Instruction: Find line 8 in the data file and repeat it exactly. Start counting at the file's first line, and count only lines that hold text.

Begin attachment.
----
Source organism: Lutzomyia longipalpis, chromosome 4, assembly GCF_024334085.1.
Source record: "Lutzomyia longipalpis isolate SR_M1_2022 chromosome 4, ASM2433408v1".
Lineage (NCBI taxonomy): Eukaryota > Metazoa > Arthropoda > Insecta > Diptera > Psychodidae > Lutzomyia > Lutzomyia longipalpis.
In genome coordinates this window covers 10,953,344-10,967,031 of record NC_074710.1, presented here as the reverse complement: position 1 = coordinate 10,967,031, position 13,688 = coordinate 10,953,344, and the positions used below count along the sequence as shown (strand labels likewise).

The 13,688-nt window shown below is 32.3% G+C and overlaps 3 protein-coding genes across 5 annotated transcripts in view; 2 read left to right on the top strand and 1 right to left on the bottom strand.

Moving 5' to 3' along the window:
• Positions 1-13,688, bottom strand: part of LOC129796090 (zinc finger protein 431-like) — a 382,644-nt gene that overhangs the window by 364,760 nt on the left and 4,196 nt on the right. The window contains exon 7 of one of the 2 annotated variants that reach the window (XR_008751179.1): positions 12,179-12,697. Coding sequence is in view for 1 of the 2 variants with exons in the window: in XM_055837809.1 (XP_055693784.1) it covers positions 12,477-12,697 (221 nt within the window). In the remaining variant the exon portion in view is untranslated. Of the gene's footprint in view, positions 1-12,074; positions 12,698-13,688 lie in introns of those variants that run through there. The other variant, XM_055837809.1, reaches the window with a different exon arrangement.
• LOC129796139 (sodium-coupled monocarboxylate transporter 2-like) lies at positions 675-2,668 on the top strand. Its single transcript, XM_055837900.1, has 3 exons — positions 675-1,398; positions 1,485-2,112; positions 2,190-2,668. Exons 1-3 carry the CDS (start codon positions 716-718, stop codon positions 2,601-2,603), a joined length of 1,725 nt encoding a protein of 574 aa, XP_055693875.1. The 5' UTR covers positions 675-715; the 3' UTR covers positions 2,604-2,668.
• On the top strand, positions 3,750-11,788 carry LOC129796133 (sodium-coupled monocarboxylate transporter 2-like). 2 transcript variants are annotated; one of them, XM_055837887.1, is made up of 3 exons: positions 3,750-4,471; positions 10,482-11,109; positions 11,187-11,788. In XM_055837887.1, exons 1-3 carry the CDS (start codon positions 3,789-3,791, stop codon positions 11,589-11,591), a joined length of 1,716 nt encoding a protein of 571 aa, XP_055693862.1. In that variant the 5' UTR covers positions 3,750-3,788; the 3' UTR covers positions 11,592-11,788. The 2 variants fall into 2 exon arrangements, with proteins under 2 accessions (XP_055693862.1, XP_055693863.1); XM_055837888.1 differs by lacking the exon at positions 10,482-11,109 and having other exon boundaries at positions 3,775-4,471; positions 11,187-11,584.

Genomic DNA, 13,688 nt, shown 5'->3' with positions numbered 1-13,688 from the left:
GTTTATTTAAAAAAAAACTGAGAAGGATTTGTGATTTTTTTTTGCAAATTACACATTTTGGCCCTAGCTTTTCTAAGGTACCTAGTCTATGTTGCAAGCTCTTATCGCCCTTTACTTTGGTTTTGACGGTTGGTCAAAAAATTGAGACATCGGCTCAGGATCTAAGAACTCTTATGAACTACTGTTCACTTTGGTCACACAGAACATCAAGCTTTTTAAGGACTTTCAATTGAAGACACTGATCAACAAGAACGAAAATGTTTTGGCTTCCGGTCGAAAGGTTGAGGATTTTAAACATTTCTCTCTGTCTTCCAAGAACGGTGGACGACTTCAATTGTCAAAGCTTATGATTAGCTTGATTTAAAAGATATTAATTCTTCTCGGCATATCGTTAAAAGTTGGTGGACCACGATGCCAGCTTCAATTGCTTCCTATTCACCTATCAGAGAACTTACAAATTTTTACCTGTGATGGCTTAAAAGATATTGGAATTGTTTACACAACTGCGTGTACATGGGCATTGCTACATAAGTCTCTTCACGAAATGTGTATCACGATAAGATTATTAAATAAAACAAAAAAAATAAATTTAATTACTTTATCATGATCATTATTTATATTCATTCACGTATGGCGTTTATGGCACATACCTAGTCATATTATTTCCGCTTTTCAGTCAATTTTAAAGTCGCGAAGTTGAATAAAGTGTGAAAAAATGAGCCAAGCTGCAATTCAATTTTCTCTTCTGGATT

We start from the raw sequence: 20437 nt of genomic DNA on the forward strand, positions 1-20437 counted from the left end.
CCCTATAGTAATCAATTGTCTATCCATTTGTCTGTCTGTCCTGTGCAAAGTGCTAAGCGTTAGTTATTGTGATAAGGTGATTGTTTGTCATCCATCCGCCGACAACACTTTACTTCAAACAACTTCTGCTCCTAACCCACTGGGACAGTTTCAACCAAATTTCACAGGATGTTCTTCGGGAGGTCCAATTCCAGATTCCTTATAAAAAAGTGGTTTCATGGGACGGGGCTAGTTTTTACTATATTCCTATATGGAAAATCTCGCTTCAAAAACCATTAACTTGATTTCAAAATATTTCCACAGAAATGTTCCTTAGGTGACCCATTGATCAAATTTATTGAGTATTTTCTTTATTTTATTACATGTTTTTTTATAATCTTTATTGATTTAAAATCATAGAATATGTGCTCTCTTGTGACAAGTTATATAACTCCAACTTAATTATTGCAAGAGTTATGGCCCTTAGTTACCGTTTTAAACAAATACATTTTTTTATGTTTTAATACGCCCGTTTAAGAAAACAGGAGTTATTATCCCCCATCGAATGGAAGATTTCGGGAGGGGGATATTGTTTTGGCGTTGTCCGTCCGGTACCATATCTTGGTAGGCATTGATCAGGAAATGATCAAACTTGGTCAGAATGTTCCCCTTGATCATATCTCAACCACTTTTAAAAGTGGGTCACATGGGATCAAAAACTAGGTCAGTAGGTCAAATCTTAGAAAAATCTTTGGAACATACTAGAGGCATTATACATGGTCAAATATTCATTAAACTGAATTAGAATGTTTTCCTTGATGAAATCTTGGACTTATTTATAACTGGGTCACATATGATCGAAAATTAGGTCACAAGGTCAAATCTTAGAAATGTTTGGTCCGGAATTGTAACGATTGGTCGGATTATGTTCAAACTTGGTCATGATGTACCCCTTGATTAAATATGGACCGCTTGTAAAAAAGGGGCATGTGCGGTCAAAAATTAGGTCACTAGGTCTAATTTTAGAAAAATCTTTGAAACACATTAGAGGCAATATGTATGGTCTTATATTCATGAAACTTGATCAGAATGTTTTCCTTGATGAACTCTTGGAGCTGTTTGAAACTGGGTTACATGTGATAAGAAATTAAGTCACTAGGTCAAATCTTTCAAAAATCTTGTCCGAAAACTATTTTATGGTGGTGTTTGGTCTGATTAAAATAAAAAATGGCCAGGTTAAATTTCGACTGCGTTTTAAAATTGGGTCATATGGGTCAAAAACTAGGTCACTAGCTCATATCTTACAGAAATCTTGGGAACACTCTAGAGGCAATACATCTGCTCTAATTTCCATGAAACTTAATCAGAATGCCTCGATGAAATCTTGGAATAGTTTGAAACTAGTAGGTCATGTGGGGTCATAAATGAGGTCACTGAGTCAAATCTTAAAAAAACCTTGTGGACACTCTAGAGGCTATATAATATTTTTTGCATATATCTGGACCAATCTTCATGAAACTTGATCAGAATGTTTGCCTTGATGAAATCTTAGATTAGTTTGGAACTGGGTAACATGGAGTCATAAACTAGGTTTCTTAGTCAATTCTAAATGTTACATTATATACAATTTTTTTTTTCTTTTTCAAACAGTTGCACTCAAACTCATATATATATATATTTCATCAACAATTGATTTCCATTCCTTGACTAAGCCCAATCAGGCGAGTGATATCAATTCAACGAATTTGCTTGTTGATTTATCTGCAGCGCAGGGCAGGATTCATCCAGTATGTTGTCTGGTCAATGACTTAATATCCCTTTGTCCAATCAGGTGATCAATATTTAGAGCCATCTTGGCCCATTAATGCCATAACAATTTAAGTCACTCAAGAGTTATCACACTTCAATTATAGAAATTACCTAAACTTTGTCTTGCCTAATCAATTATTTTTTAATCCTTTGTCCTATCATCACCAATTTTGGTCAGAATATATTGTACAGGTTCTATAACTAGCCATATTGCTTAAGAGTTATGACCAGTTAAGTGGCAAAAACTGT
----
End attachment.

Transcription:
• LOC129796139 (sodium-coupled monocarboxylate transporter 2-like) lies at positions 675-2,668 on the top strand. Its single transcript, XM_055837900.1, has 3 exons — positions 675-1,398; positions 1,485-2,112; positions 2,190-2,668. Exons 1-3 carry the CDS (start codon positions 716-718, stop codon positions 2,601-2,603), a joined length of 1,725 nt encoding a protein of 574 aa, XP_055693875.1. The 5' UTR covers positions 675-715; the 3' UTR covers positions 2,604-2,668.